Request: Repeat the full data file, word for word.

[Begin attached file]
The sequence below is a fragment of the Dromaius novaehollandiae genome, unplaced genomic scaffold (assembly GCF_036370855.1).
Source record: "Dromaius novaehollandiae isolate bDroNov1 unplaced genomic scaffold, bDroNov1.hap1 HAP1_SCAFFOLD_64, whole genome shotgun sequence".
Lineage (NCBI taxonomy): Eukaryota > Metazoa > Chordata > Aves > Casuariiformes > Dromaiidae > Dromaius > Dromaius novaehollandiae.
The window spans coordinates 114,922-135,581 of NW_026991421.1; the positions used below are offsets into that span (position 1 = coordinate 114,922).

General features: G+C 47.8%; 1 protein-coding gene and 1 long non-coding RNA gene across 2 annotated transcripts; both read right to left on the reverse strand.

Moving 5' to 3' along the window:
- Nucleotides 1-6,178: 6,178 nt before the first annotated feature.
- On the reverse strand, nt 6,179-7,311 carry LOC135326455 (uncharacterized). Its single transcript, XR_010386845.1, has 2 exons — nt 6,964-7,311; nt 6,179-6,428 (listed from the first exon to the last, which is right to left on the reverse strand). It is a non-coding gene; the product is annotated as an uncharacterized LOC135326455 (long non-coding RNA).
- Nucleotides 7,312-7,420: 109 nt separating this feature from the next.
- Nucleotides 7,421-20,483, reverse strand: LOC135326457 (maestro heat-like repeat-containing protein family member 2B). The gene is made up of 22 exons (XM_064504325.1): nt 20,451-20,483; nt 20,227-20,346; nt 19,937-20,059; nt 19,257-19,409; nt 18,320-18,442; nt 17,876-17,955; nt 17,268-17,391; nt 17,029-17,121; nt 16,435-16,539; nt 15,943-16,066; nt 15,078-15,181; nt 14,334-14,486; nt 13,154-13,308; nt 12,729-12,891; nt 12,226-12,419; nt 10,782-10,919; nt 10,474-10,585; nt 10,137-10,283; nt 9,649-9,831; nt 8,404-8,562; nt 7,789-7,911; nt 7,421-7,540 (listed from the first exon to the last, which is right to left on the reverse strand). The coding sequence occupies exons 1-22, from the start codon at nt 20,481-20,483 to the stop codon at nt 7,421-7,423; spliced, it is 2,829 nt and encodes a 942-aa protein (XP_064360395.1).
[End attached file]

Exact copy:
The sequence below is a fragment of the Dromaius novaehollandiae genome, unplaced genomic scaffold (assembly GCF_036370855.1).
Source record: "Dromaius novaehollandiae isolate bDroNov1 unplaced genomic scaffold, bDroNov1.hap1 HAP1_SCAFFOLD_64, whole genome shotgun sequence".
Lineage (NCBI taxonomy): Eukaryota > Metazoa > Chordata > Aves > Casuariiformes > Dromaiidae > Dromaius > Dromaius novaehollandiae.
The window spans coordinates 114,922-135,581 of NW_026991421.1; the positions used below are offsets into that span (position 1 = coordinate 114,922).

General features: G+C 47.8%; 1 protein-coding gene and 1 long non-coding RNA gene across 2 annotated transcripts; both read right to left on the reverse strand.

Moving 5' to 3' along the window:
- Nucleotides 1-6,178: 6,178 nt before the first annotated feature.
- On the reverse strand, nt 6,179-7,311 carry LOC135326455 (uncharacterized). Its single transcript, XR_010386845.1, has 2 exons — nt 6,964-7,311; nt 6,179-6,428 (listed from the first exon to the last, which is right to left on the reverse strand). It is a non-coding gene; the product is annotated as an uncharacterized LOC135326455 (long non-coding RNA).
- Nucleotides 7,312-7,420: 109 nt separating this feature from the next.
- Nucleotides 7,421-20,483, reverse strand: LOC135326457 (maestro heat-like repeat-containing protein family member 2B). The gene is made up of 22 exons (XM_064504325.1): nt 20,451-20,483; nt 20,227-20,346; nt 19,937-20,059; nt 19,257-19,409; nt 18,320-18,442; nt 17,876-17,955; nt 17,268-17,391; nt 17,029-17,121; nt 16,435-16,539; nt 15,943-16,066; nt 15,078-15,181; nt 14,334-14,486; nt 13,154-13,308; nt 12,729-12,891; nt 12,226-12,419; nt 10,782-10,919; nt 10,474-10,585; nt 10,137-10,283; nt 9,649-9,831; nt 8,404-8,562; nt 7,789-7,911; nt 7,421-7,540 (listed from the first exon to the last, which is right to left on the reverse strand). The coding sequence occupies exons 1-22, from the start codon at nt 20,481-20,483 to the stop codon at nt 7,421-7,423; spliced, it is 2,829 nt and encodes a 942-aa protein (XP_064360395.1).